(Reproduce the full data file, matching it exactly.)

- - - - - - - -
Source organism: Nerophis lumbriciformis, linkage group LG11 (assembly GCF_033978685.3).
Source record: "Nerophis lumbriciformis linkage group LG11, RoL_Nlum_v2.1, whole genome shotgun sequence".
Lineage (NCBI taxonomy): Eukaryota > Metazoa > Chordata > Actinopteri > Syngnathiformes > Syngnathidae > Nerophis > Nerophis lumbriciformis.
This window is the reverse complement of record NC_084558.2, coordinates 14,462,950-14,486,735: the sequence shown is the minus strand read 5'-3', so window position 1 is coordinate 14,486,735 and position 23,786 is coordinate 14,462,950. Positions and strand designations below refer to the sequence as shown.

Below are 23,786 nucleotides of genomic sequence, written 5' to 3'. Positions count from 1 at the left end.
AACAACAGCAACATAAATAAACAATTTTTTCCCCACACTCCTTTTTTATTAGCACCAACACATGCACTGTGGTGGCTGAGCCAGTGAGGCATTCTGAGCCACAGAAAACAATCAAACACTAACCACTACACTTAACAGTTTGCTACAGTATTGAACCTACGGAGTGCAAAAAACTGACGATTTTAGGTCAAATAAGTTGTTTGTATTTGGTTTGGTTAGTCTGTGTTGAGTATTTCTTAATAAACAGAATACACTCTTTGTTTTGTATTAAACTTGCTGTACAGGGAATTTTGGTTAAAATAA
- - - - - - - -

Source organism: Nerophis lumbriciformis, linkage group LG11 (assembly GCF_033978685.3).
Source record: "Nerophis lumbriciformis linkage group LG11, RoL_Nlum_v2.1, whole genome shotgun sequence".
Lineage (NCBI taxonomy): Eukaryota > Metazoa > Chordata > Actinopteri > Syngnathiformes > Syngnathidae > Nerophis > Nerophis lumbriciformis.
This window is the reverse complement of record NC_084558.2, coordinates 14,462,950-14,486,735: the sequence shown is the minus strand read 5'-3', so window position 1 is coordinate 14,486,735 and position 23,786 is coordinate 14,462,950. Positions and strand designations below refer to the sequence as shown.

Below are 23,786 nucleotides of genomic sequence, written 5' to 3'. Positions count from 1 at the left end.
AACAACAGCAACATAAATAAACAATTTTTTCCCCACACTCCTTTTTTATTAGCACCAACACATGCACTGTGGTGGCTGAGCCAGTGAGGCATTCTGAGCCACAGAAAACAATCAAACACTAACCACTACACTTAACAGTTTGCTACAGTATTGAACCTACGGAGTGCAAAAAACTGACGATTTTAGGTCAAATAAGTTGTTTGTATTTGGTTTGGTTAGTCTGTGTTGAGTATTTCTTAATAAACAGAATACACTCTTTGTTTTGTATTAAACTTGCTGTACAGGGAATTTTGGTTAAAATAA